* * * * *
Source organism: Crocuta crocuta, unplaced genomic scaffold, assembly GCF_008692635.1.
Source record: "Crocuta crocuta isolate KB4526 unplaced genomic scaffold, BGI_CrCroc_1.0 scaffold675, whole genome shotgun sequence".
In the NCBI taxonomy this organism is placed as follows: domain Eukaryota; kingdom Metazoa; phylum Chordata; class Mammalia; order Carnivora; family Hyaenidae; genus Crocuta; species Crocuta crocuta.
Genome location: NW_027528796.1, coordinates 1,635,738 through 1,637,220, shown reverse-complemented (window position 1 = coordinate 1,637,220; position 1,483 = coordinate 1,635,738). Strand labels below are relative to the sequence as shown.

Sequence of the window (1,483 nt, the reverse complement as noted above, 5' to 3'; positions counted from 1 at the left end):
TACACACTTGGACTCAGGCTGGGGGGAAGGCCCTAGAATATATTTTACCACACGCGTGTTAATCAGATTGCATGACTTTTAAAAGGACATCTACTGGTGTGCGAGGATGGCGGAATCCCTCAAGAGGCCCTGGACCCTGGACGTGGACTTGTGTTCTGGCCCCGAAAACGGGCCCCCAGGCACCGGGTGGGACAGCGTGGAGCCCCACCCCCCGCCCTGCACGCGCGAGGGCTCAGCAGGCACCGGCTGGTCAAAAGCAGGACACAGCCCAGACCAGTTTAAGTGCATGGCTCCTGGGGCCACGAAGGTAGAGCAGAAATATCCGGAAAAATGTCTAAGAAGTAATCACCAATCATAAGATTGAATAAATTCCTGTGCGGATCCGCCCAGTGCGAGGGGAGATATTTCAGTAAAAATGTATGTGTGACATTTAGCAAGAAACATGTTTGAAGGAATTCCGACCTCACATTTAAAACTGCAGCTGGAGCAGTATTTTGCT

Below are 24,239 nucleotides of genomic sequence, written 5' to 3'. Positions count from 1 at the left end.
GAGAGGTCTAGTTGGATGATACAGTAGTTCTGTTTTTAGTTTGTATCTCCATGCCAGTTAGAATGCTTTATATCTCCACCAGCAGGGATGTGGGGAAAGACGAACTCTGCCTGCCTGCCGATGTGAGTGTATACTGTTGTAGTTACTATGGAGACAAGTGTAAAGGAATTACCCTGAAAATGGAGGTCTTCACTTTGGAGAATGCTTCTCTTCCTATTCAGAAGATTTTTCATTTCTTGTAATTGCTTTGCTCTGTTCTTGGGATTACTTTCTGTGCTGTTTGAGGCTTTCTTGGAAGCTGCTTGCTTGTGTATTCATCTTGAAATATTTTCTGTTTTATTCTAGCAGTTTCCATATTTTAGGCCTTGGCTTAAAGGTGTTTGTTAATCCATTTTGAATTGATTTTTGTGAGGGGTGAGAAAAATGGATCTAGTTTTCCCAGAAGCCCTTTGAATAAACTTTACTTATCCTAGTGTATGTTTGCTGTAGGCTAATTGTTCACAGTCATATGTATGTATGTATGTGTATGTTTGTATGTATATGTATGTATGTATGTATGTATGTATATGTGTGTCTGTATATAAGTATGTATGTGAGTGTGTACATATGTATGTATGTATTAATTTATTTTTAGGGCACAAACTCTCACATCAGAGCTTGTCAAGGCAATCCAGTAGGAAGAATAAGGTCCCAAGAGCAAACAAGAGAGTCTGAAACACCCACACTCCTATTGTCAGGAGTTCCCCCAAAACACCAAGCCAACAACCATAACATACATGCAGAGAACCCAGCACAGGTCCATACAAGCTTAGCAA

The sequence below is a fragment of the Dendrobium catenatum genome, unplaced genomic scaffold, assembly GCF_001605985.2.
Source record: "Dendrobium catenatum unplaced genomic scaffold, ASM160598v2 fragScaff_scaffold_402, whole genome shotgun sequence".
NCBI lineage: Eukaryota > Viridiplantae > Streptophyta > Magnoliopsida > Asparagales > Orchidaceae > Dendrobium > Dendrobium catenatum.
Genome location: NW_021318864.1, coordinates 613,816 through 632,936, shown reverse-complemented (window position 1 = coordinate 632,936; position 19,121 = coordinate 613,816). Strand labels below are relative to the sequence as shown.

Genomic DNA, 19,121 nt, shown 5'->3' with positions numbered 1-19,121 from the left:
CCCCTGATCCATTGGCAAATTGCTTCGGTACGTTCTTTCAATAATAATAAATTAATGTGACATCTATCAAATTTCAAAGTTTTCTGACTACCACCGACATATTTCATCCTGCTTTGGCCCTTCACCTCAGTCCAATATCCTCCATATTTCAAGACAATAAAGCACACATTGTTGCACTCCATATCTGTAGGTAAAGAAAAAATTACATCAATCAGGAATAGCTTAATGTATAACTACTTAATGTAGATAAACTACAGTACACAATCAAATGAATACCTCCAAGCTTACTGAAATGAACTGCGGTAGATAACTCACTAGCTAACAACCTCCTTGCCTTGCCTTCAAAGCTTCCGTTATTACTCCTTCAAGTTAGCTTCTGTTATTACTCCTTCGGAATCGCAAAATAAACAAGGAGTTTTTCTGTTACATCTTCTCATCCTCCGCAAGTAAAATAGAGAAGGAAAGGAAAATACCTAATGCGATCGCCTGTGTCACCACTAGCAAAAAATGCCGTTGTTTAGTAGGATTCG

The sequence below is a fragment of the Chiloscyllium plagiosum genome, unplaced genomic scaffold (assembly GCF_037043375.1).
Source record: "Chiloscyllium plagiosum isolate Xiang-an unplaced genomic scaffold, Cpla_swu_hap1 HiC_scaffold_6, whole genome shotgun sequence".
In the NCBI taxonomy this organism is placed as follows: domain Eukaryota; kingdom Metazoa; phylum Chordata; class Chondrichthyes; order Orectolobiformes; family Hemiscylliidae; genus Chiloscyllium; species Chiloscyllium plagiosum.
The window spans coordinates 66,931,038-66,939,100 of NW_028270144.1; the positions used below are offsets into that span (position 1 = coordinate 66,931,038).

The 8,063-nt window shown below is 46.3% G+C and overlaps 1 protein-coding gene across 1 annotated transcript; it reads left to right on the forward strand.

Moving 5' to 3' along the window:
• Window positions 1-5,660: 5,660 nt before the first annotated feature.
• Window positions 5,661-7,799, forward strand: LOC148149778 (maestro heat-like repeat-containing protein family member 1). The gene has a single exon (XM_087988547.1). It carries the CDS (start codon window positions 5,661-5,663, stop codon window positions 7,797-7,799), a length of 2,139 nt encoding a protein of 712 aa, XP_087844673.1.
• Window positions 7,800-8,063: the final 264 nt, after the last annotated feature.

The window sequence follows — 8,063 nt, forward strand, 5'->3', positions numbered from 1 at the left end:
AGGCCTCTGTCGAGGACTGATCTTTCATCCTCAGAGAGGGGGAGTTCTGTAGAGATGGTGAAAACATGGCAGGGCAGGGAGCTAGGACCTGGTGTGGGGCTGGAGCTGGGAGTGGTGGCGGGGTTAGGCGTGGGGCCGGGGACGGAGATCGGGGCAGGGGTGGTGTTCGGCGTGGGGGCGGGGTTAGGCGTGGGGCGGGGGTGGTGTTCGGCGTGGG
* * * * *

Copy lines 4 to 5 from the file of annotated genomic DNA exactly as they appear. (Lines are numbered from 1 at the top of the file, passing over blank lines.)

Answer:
Genome location: NW_027528796.1, coordinates 1,635,738 through 1,637,220, shown reverse-complemented (window position 1 = coordinate 1,637,220; position 1,483 = coordinate 1,635,738). Strand labels below are relative to the sequence as shown.

Sequence of the window (1,483 nt, the reverse complement as noted above, 5' to 3'; positions counted from 1 at the left end):